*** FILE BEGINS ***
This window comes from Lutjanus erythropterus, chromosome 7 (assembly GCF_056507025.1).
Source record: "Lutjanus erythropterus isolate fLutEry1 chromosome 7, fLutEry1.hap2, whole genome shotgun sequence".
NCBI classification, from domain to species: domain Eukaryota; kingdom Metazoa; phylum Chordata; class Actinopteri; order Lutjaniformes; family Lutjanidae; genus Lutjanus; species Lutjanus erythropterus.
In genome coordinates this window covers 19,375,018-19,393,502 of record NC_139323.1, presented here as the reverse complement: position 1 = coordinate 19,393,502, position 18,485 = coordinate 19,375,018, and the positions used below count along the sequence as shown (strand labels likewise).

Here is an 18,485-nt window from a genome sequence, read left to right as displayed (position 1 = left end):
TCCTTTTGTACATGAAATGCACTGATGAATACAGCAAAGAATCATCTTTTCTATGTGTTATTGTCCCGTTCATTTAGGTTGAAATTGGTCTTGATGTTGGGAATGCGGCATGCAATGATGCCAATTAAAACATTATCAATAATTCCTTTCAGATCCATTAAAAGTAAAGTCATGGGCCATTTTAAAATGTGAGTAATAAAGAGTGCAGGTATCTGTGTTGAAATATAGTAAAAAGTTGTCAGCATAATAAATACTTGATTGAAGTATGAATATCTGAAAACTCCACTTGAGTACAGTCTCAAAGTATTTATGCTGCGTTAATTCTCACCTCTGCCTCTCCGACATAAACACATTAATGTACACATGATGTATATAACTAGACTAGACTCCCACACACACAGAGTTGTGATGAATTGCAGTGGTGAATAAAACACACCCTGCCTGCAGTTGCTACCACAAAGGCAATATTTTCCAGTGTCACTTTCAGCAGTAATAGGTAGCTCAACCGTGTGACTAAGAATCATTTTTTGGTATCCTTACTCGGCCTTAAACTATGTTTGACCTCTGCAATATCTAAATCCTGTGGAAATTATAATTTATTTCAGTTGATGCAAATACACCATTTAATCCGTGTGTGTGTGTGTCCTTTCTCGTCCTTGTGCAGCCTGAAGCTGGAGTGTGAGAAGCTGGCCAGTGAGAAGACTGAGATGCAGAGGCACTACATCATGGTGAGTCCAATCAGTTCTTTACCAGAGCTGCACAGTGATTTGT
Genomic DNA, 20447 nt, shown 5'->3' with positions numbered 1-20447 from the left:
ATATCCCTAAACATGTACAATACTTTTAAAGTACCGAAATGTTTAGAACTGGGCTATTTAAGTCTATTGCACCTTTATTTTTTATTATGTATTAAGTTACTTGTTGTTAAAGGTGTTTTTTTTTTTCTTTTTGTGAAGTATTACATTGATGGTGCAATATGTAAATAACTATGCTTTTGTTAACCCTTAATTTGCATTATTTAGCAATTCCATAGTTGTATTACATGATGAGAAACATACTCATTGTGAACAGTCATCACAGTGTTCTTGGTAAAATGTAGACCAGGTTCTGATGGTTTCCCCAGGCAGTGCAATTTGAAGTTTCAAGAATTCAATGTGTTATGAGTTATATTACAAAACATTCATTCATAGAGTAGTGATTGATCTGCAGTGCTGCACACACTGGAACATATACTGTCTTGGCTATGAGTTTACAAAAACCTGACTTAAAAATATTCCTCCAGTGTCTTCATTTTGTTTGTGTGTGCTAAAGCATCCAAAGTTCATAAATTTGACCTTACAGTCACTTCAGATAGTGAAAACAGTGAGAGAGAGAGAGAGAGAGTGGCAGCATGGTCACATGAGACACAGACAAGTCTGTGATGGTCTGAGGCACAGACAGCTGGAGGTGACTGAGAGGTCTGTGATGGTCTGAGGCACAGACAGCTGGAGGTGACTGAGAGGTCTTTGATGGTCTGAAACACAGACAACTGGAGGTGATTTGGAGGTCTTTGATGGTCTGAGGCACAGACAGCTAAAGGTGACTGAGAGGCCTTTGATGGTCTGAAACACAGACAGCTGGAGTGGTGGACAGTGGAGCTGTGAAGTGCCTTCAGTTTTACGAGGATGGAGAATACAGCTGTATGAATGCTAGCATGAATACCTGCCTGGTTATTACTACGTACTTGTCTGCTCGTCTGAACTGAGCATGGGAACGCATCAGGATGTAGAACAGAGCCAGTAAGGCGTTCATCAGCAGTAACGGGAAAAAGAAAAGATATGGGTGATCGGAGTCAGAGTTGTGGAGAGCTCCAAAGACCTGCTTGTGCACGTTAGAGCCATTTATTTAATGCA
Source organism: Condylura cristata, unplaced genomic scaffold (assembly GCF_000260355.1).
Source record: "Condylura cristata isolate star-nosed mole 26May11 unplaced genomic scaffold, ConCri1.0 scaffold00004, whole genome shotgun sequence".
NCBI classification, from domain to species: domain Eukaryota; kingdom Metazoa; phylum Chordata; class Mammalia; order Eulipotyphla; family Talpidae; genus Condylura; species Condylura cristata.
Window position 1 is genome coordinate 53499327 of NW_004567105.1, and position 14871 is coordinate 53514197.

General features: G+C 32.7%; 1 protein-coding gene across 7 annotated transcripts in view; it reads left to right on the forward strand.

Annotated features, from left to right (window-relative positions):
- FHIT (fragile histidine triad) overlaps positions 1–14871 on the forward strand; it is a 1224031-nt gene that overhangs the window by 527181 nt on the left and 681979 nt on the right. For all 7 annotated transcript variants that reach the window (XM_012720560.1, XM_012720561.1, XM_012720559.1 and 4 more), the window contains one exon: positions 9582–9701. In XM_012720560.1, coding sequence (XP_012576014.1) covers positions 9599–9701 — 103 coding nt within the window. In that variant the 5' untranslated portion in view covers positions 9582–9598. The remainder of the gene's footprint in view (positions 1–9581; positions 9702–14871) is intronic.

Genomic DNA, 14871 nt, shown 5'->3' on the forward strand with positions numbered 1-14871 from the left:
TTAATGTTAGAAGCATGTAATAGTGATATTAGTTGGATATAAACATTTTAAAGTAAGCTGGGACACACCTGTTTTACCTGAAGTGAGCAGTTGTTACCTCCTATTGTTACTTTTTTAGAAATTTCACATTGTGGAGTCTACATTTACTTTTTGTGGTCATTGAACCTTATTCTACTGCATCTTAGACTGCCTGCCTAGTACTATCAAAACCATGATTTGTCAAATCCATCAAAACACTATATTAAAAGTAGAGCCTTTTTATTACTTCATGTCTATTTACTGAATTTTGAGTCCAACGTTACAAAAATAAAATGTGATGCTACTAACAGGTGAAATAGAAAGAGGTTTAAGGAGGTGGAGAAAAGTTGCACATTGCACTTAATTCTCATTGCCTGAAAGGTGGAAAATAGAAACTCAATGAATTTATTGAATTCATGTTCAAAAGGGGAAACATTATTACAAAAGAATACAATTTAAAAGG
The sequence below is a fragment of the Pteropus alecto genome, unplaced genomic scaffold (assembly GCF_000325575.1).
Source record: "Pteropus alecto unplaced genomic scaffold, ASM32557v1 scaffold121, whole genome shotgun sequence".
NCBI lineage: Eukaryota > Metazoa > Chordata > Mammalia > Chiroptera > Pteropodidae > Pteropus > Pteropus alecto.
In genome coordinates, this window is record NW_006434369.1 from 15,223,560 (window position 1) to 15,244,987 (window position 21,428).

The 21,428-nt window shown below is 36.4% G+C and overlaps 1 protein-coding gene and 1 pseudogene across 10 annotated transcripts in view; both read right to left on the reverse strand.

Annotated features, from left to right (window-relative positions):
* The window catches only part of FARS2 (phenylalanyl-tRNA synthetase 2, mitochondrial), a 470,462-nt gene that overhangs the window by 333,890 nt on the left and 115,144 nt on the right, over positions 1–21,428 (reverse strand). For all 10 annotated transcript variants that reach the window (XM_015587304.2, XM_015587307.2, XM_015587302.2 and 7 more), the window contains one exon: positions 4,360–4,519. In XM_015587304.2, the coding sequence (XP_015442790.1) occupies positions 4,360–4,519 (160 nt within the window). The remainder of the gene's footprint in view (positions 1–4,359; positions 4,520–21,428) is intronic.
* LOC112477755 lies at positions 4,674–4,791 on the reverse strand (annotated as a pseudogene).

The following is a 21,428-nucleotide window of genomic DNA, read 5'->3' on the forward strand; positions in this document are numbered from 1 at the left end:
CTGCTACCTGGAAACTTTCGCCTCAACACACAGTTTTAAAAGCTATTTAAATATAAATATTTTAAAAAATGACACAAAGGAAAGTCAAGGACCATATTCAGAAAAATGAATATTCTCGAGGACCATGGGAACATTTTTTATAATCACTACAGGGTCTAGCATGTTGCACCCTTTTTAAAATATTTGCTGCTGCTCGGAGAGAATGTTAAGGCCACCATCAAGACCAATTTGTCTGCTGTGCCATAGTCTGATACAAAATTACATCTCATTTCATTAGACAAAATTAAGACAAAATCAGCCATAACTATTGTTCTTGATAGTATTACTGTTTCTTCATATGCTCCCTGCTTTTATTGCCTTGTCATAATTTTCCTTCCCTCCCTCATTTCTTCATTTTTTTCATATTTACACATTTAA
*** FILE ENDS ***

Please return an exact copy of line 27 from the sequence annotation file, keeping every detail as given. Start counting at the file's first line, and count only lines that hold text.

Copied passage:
CTGCTACCTGGAAACTTTCGCCTCAACACACAGTTTTAAAAGCTATTTAAATATAAATATTTTAAAAAATGACACAAAGGAAAGTCAAGGACCATATTCAGAAAAATGAATATTCTCGAGGACCATGGGAACATTTTTTATAATCACTACAGGGTCTAGCATGTTGCACCCTTTTTAAAATATTTGCTGCTGCTCGGAGAGAATGTTAAGGCCACCATCAAGACCAATTTGTCTGCTGTGCCATAGTCTGATACAAAATTACATCTCATTTCATTAGACAAAATTAAGACAAAATCAGCCATAACTATTGTTCTTGATAGTATTACTGTTTCTTCATATGCTCCCTGCTTTTATTGCCTTGTCATAATTTTCCTTCCCTCCCTCATTTCTTCATTTTTTTCATATTTACACATTTAA